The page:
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I must confess I have added the following discussion to another website but hope you also find it interesting.

La Folia (pronounced lah foh-LEE-ah) which literally means madness, folly or empty-headedness is possibly one of the most remarkable phenomena in musical history. This simple but intriguing tune was first published in 1672 with roots going back to the 16th century. It has been a major challenge for many composers up to the present day, ranging from being part of a Bach Cantata to being incorporated into a film theme by Vangelis. Perhaps the most striking feature is that the theme is not better known despite more than 150 composers making variations of it over a span of nearly 350 years.

It strikes me that this would be an excellent basis for a competition among our members - just out of interest...sadly no cash prizes. Because sometimes I see myself fitting neatly into the meaning of 'La Folia' I have had a crack at writing 12 variations for horn quartet. For your interest the theme proper makes its first entrance in the 1st horn part in variation 5 - it is only 8 notes long.

Incidentally, I have become fixated with this so am now attempting a set of jazz variations - crazy or what!

Comments that might lead to improvements are welcome as always.

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I felt weired too Mike!

I fear  'a call to arms' is afoot.. Where's Columbo when you need him? :)

I found a crazy set of non-rule-following variations by some unknown modernist composer

Struth John....parallell fiths

C’mon Agustus, are you a Bach fanatic?

It's a pleasure MMC (is your first name Mike?). Who'd have thought such a simple series of notes could generate such interest over such a long period - fascinating. 

Yes, I've had a look at Socrates link which is very interesting and am about to look at the second one you've given.

@Mike - I also feel weird, and wired....and tired. ;{

You guys - the elephant- the 12 bar blues has had a million variations :)  (Pachelbel's canon comes in 2nd)

And what of the Ragas.. and with just one chord? (melodic quatertones notwithstanding..)

I thought that's how blues begun: I-IV-I-V-I etc, etc  :-)

(any other resulting chords may be taken as substitutions)

gregorio X said:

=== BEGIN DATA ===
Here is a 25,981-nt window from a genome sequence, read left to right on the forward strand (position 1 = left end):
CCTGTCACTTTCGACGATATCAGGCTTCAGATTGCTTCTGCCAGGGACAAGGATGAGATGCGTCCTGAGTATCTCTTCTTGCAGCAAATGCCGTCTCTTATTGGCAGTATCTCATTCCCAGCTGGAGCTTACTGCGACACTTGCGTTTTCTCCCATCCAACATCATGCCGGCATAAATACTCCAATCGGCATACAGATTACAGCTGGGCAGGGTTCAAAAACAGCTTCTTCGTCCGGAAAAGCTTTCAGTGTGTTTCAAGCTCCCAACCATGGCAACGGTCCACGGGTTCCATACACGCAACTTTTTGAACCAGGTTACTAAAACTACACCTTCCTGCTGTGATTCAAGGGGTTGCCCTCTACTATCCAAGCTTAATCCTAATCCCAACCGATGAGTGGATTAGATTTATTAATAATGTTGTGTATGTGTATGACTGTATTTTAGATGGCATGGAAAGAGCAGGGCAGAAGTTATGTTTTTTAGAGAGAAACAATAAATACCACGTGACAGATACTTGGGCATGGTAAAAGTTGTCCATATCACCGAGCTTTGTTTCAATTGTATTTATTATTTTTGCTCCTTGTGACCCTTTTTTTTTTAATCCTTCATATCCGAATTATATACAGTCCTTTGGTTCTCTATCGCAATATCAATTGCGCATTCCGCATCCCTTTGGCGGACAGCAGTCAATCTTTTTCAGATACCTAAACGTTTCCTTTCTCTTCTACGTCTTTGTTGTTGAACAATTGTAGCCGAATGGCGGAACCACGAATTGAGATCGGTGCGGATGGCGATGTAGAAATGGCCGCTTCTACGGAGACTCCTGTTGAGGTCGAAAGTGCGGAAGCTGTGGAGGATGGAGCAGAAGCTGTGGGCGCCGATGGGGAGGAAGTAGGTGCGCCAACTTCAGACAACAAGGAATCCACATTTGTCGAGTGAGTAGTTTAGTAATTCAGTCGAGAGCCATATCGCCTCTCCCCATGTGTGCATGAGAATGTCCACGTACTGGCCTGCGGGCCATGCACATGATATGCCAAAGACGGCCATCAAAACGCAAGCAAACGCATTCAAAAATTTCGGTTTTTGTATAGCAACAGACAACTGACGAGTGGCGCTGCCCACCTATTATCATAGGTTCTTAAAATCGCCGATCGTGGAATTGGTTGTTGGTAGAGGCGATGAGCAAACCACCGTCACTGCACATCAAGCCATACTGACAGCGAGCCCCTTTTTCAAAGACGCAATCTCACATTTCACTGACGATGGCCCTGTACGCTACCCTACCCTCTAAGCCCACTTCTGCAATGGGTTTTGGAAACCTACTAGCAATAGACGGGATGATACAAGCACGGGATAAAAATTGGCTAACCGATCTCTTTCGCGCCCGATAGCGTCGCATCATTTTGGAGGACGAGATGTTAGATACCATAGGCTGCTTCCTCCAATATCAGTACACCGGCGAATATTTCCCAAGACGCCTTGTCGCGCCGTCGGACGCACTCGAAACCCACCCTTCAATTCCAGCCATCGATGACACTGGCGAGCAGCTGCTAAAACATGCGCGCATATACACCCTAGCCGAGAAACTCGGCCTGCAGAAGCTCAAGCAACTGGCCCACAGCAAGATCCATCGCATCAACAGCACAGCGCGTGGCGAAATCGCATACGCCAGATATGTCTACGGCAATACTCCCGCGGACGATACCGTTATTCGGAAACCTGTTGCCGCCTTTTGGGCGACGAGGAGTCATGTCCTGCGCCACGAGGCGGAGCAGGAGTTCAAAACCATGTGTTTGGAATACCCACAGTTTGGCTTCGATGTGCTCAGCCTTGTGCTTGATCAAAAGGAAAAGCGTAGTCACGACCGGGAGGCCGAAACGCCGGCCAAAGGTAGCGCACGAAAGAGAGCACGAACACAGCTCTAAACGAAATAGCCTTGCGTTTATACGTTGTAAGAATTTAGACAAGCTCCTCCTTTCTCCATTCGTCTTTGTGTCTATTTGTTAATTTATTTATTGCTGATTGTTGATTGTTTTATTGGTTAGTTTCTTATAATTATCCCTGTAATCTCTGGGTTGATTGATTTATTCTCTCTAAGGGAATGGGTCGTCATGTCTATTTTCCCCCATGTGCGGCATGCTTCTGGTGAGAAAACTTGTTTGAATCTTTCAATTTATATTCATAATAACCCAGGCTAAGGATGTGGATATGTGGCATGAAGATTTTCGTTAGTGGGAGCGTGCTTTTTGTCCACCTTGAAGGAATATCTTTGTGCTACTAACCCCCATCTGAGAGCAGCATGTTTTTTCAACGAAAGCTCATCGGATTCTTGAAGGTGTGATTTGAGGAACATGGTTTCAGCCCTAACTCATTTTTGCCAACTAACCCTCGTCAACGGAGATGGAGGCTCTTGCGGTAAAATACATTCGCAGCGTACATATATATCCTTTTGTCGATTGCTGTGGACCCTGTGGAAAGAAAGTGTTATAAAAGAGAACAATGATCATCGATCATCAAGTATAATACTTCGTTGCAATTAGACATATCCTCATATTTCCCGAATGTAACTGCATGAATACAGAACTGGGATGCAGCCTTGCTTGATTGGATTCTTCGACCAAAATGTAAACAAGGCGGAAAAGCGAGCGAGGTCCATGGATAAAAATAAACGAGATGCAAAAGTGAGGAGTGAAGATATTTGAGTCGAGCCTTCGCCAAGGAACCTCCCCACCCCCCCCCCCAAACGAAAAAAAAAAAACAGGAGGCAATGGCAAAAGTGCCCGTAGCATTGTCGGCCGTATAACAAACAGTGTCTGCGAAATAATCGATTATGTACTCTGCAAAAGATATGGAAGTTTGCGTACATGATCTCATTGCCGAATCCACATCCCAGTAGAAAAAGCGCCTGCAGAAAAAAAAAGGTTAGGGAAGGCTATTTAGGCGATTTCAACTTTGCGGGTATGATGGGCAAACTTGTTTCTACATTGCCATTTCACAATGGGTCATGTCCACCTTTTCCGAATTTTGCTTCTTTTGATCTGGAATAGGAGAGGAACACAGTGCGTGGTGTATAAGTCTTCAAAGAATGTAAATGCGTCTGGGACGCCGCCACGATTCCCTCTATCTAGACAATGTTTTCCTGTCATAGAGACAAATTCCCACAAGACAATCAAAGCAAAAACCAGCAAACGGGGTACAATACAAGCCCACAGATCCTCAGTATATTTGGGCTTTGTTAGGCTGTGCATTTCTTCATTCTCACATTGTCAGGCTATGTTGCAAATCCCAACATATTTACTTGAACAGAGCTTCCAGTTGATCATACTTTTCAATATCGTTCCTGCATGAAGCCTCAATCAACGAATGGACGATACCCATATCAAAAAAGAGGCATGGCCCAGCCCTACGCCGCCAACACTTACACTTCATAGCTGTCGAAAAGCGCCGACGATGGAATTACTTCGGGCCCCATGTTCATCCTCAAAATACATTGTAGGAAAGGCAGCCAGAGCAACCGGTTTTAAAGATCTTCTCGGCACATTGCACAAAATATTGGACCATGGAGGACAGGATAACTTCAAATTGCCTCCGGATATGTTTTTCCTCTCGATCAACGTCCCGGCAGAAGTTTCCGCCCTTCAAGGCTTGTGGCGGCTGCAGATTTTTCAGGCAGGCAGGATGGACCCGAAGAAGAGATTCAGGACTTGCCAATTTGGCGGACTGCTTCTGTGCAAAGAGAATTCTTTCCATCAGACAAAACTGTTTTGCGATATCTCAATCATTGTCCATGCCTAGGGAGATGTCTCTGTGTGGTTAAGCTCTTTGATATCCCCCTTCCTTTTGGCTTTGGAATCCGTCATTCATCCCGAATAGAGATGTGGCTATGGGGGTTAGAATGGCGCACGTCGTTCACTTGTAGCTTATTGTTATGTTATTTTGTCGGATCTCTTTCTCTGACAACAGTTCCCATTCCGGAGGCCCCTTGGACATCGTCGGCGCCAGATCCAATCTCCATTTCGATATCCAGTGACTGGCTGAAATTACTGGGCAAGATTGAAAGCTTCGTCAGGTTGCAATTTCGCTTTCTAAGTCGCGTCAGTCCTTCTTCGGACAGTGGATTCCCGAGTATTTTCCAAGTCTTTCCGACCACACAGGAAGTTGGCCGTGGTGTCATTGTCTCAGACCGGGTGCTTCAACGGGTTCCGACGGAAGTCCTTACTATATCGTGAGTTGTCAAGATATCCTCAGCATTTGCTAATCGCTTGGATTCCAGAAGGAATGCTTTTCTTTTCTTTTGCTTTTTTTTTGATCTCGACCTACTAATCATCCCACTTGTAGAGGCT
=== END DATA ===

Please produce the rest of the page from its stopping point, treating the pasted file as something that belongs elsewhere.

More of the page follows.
You guys - the elephant- the 12 bar blues has had a million variations :)  (Pachelbel's canon comes in 2nd)

And what of the Ragas.. and with just one chord?

Good one, Socrates!  (wish i had your clapping imogee)

right click on it-copy/paste image Gregorio.

I have followed this thread with great interest.  It is fascinating how such an unassuming set of notes & chords could have held so many composers in thrall all these centuries!  My two favorites are the Handel and this one by the "rule-breaking unknown modernist composer". 

The Handel stands out because he turned a melody/harmony piece that didn't have much direction into something that built to a climax and then had a wonderful cadential theme.  I think if I were to write La Folia variations, I'd use Handel's version as the basis.

That unknown modernist composer didn't do half bad either. ;-)   I really love Rachmaninoff's variations, which I studied along with his Rhapsody/Paganini variations when I was working on my own variation set.  In my life-view, which is admittedly 20th century and beyond, variations should start as recognizable, then move further and further away from the source until you wonder how it got there!  Then perhaps at the end, a little "memory" of the original theme is cool to remind everyone of how far we've come.  In that respect, Mozart's "Twinkle" variations are boring in the extreme.  Even the kids in my under-10 set start yawning half way through the Mozart.  "He never even changes the key!" they cry out, as if in pain.  They all love how Rachmaninoff goes far afield and adds his own stamp to his variation sets. 

I think I'll start a thread on the Paganini theme, which has also inspired scores of composers (pun intended).   After exams and spring concert time, that is!!  Right now is a very busy time for our young student composers, and as their devoted teacher, I'm swamped.

John Driscoll said:

I found a crazy set of non-rule-following variations by some unknown modernist composer

Agustus Stephanos = Steven Gustin = Gone

Thanks for the "lower case clue", Mike.

-- Julie

Steven, you're making up "rules" again that simply DO NOT EXIST. 

You should take some time to educate yourself about variations are.  Here is a link to the Wikipedia page, which has a lovely example from Mozart of exactly what you just incorrectly said could not be a variation:

agustus stephanos said:

because that's what variations are.  you can move them from voice to voice, yes, but this type of work would not be classified as "variations", but a fugue.  variations aren't treated as an adherence to a melodic line.  they adhere to the harmony of each strong beat.  

Stephen Lines said:

I really don't know why you keep saying the ground must be in the bass - it's a melodic line for goodness sake.

agustus stephanos said:

i supplied one possible variation.  please, provide one simple variation the ground in the bass to prove me wrong.  i mean, yes you could reharmonize it with the ground in an upper voice if that's what you mean.  i won't contest that.

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